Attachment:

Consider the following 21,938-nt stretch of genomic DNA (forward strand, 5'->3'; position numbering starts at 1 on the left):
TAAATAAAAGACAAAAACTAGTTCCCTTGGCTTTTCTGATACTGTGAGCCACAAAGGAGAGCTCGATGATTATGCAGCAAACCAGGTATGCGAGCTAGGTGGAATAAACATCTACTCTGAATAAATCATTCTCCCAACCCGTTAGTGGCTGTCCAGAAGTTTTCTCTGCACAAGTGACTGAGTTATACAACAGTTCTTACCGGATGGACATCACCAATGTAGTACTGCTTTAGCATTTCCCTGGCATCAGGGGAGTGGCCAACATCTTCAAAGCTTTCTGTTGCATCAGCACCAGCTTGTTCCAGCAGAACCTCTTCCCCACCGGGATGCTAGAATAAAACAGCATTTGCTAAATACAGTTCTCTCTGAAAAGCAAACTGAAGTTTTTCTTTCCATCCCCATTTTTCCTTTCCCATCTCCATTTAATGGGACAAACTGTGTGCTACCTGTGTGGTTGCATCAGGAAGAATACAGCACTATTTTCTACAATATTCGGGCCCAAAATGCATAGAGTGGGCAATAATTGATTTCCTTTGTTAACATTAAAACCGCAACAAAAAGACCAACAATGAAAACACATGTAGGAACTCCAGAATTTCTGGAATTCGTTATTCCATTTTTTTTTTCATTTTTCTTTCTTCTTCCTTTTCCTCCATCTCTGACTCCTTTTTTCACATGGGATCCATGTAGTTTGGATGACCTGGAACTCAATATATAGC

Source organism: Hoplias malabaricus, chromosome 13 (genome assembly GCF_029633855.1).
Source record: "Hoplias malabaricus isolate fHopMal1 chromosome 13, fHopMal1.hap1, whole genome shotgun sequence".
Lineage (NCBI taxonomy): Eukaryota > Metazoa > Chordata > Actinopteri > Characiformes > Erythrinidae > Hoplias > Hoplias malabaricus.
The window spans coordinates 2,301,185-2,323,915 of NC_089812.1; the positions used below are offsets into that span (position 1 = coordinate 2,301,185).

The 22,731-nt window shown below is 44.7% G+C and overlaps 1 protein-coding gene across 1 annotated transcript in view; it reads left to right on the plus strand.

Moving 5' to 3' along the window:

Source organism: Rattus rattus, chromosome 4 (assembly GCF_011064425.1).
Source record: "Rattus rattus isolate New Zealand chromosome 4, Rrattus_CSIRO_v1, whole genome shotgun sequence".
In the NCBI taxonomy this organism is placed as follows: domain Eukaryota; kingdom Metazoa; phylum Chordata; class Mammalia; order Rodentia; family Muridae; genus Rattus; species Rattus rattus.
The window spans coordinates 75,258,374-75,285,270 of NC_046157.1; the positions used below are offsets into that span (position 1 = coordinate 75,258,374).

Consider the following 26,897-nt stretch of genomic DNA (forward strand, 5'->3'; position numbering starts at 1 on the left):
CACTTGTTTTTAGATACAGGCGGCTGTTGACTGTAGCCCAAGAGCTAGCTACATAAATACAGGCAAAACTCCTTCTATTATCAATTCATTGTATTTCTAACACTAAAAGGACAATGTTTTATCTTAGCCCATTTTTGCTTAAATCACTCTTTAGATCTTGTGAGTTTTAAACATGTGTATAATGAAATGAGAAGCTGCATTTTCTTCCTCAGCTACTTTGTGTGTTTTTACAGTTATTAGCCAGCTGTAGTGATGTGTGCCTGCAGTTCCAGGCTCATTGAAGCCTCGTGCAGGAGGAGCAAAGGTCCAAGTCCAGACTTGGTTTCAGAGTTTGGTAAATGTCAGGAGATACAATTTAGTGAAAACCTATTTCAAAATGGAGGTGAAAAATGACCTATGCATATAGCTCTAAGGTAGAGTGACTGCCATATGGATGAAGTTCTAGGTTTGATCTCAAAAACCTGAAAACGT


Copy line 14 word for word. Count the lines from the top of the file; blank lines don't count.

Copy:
CACTTGTTTTTAGATACAGGCGGCTGTTGACTGTAGCCCAAGAGCTAGCTACATAAATACAGGCAAAACTCCTTCTATTATCAATTCATTGTATTTCTAACACTAAAAGGACAATGTTTTATCTTAGCCCATTTTTGCTTAAATCACTCTTTAGATCTTGTGAGTTTTAAACATGTGTATAATGAAATGAGAAGCTGCATTTTCTTCCTCAGCTACTTTGTGTGTTTTTACAGTTATTAGCCAGCTGTAGTGATGTGTGCCTGCAGTTCCAGGCTCATTGAAGCCTCGTGCAGGAGGAGCAAAGGTCCAAGTCCAGACTTGGTTTCAGAGTTTGGTAAATGTCAGGAGATACAATTTAGTGAAAACCTATTTCAAAATGGAGGTGAAAAATGACCTATGCATATAGCTCTAAGGTAGAGTGACTGCCATATGGATGAAGTTCTAGGTTTGATCTCAAAAACCTGAAAACGT